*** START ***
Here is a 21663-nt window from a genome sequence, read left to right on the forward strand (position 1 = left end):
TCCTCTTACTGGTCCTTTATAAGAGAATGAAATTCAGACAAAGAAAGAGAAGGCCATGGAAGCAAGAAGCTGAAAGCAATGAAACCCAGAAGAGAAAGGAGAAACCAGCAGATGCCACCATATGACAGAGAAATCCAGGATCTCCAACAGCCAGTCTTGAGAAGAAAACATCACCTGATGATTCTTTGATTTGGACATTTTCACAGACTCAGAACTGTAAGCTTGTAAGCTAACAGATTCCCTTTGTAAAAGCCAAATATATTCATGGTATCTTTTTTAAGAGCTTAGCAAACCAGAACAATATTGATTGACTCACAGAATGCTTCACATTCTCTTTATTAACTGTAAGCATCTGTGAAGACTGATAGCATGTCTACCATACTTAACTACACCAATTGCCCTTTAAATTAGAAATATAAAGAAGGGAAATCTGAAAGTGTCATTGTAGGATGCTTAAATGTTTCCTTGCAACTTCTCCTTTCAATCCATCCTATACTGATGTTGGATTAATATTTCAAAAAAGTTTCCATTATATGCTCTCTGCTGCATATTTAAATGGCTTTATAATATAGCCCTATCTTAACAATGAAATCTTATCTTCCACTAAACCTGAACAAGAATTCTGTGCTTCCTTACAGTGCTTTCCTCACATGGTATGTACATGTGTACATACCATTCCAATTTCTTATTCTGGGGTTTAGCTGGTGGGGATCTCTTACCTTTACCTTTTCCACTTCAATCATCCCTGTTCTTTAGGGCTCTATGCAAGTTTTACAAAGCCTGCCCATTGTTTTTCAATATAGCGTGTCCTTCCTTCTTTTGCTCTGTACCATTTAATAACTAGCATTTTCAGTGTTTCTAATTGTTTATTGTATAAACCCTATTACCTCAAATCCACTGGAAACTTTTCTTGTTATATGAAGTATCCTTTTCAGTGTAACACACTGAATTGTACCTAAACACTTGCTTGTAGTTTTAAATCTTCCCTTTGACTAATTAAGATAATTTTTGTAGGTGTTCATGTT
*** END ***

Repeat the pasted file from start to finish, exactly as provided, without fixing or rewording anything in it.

Here is a 21663-nt window from a genome sequence, read left to right on the forward strand (position 1 = left end):
TCCTCTTACTGGTCCTTTATAAGAGAATGAAATTCAGACAAAGAAAGAGAAGGCCATGGAAGCAAGAAGCTGAAAGCAATGAAACCCAGAAGAGAAAGGAGAAACCAGCAGATGCCACCATATGACAGAGAAATCCAGGATCTCCAACAGCCAGTCTTGAGAAGAAAACATCACCTGATGATTCTTTGATTTGGACATTTTCACAGACTCAGAACTGTAAGCTTGTAAGCTAACAGATTCCCTTTGTAAAAGCCAAATATATTCATGGTATCTTTTTTAAGAGCTTAGCAAACCAGAACAATATTGATTGACTCACAGAATGCTTCACATTCTCTTTATTAACTGTAAGCATCTGTGAAGACTGATAGCATGTCTACCATACTTAACTACACCAATTGCCCTTTAAATTAGAAATATAAAGAAGGGAAATCTGAAAGTGTCATTGTAGGATGCTTAAATGTTTCCTTGCAACTTCTCCTTTCAATCCATCCTATACTGATGTTGGATTAATATTTCAAAAAAGTTTCCATTATATGCTCTCTGCTGCATATTTAAATGGCTTTATAATATAGCCCTATCTTAACAATGAAATCTTATCTTCCACTAAACCTGAACAAGAATTCTGTGCTTCCTTACAGTGCTTTCCTCACATGGTATGTACATGTGTACATACCATTCCAATTTCTTATTCTGGGGTTTAGCTGGTGGGGATCTCTTACCTTTACCTTTTCCACTTCAATCATCCCTGTTCTTTAGGGCTCTATGCAAGTTTTACAAAGCCTGCCCATTGTTTTTCAATATAGCGTGTCCTTCCTTCTTTTGCTCTGTACCATTTAATAACTAGCATTTTCAGTGTTTCTAATTGTTTATTGTATAAACCCTATTACCTCAAATCCACTGGAAACTTTTCTTGTTATATGAAGTATCCTTTTCAGTGTAACACACTGAATTGTACCTAAACACTTGCTTGTAGTTTTAAATCTTCCCTTTGACTAATTAAGATAATTTTTGTAGGTGTTCATGTT